Answering this question is not easy. One challenge is that, while there is an overlap between AI and nuclear weapons, I think that they are fundamentally distinct. AI is really a facilitating technology similar to electricity. While it makes sense that AI systems can be incorporated into existing conventional or nuclear capabilities, you need not have an integration of AI into a piece of military hardware for AI to have an impact or an important addition to a state’s military capabilities. For example, AI can be used to enhance or augment decision making, making it easier to make predictions that have very real consequences for the battlefield. But, we’re not talking about deploying a new weapon system, per se, in that example.
So, while it is true that AI and nuclear weapon systems overlap, I think that there are some rather significant fundamental differences between the two types of technology, which makes researching AI a little bit more challenging, but also exciting.
Q: If you could recommend any books for our listeners, what would it be?
Recommending a book to listeners is a really fun question. I really enjoy fiction and I’m particularly interested in books that are written by the Japanese author, Haruki Murakami. I’m currently reading a book written by him called Kafka on the Shore, and it is a delightful coming of age story about a young boy who leaves behind his family and his friends to go off and make some discoveries of his own. Murakami is a brilliant author who really knows how to entangle our sense of reality with a sense of imagination, fantasy, and play that makes for an exciting read.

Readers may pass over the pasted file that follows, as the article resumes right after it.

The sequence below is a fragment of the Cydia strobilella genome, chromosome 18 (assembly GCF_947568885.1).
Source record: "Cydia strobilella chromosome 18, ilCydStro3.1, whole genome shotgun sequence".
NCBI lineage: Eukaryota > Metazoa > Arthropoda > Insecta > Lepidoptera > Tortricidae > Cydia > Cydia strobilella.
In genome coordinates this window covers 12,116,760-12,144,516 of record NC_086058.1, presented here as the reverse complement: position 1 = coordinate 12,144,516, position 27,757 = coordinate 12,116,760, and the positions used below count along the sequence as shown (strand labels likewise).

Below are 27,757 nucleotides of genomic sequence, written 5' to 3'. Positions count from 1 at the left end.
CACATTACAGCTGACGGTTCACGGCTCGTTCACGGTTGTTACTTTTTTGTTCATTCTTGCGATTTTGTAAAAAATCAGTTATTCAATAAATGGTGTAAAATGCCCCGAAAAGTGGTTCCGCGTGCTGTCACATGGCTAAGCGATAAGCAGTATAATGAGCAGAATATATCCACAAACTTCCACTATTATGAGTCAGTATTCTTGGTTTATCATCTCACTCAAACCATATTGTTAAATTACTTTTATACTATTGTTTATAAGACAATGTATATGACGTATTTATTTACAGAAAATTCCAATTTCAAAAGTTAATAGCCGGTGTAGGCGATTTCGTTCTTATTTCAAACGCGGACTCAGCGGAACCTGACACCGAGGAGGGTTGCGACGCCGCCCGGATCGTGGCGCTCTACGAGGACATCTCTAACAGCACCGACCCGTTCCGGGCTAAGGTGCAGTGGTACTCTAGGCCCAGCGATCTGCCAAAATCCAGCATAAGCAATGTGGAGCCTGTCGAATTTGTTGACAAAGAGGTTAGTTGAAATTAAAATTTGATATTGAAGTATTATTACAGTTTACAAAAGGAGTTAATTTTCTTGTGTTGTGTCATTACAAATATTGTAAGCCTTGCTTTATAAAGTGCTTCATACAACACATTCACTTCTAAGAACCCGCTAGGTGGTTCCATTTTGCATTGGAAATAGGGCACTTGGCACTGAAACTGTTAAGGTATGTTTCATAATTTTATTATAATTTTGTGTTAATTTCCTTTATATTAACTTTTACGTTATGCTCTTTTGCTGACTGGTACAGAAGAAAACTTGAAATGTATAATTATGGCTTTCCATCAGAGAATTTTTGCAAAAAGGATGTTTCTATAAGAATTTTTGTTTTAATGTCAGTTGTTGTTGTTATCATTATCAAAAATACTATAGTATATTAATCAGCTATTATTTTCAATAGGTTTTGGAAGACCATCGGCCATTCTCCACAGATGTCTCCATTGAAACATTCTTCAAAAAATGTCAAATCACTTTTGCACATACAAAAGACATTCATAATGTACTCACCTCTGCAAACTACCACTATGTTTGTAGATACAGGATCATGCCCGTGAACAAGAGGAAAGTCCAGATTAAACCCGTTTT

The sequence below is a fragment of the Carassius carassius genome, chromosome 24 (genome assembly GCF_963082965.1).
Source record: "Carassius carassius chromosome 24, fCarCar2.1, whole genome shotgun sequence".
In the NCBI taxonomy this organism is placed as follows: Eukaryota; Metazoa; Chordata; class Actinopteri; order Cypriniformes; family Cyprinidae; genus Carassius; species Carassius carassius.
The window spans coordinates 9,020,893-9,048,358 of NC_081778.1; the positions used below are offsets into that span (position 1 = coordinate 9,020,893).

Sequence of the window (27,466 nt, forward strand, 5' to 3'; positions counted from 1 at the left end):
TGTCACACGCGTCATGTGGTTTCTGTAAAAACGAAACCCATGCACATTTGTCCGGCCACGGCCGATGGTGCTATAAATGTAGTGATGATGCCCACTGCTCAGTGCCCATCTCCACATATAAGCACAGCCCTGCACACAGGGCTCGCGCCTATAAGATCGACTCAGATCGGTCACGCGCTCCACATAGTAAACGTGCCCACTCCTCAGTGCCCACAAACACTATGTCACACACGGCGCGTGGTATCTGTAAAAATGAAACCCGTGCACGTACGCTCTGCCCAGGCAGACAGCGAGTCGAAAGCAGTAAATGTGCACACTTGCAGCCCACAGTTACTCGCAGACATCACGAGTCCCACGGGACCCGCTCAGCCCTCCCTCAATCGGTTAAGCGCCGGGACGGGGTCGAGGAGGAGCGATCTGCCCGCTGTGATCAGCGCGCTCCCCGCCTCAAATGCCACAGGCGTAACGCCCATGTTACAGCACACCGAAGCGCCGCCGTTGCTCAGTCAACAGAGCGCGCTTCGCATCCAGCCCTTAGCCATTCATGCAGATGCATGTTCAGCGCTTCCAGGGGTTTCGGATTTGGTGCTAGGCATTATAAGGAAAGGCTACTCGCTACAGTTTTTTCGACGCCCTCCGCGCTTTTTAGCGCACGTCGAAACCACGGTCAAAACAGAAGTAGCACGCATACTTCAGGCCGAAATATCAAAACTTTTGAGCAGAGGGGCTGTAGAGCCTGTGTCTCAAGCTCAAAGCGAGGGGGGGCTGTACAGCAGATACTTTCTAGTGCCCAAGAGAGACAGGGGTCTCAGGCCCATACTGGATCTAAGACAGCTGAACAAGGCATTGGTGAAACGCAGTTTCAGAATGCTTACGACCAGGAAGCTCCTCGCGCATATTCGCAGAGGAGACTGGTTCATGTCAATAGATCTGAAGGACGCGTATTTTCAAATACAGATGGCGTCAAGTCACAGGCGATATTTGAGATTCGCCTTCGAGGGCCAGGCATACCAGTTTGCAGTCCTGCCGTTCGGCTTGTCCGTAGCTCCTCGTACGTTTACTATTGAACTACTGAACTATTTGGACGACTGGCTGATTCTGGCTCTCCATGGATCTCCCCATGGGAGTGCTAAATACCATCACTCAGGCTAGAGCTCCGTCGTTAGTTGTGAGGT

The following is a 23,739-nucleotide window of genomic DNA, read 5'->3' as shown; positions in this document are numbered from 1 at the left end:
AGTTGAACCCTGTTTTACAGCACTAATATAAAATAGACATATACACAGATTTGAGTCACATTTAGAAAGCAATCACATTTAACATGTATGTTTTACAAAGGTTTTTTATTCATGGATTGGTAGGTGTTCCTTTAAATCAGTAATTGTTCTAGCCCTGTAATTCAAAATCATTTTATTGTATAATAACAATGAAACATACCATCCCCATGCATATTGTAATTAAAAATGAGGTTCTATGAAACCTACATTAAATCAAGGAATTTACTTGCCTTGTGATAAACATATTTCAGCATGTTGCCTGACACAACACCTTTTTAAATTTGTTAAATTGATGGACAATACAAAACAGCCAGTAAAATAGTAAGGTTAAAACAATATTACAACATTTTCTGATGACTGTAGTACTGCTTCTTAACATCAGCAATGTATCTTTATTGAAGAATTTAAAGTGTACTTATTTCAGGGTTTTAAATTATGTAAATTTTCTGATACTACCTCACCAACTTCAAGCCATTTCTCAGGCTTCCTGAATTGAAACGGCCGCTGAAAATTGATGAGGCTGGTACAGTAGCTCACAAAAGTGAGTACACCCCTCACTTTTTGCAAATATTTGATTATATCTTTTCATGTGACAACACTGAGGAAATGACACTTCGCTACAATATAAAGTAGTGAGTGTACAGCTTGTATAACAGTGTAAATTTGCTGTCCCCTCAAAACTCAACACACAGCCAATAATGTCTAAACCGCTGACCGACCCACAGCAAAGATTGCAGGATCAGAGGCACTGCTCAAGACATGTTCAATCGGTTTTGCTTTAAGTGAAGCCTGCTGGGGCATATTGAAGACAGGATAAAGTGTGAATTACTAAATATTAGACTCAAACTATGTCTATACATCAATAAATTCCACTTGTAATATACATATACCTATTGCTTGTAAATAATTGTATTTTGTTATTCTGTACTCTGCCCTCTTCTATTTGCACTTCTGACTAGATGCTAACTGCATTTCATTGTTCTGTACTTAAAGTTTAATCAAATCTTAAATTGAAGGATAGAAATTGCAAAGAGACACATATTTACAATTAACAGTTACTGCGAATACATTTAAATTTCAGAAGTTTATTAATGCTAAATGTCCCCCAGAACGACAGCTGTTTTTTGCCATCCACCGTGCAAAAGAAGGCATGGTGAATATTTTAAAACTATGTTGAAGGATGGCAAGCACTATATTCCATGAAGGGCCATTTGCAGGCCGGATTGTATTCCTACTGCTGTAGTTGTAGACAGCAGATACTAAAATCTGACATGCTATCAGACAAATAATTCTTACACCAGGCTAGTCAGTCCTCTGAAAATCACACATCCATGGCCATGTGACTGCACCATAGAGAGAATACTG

However, if I could recommend one book, I would recommend The Power of Now by Eckhart Tolle. The book is a little controversial because some people, who have heard of it or have read it, might conclude that it’s too “New-Agey.” There’s certainly a New Age and spiritual element to the book. But, the message of the book is a simple one. It is to recognize and appreciate more the present moment; the here and the now.
This is important because I think that a lot of policy analysts, such as myself, spend a lot of time projecting ourselves into the future, so as to arrange certain policies that will make for a better future.
That is obviously a laudable and necessary thing to do. But, to be reminded of the present moment and to be grateful for things as they are right now, even though they might be challenging, really empowers us and gives us the motivation, the energy and the inspiration to create a better future.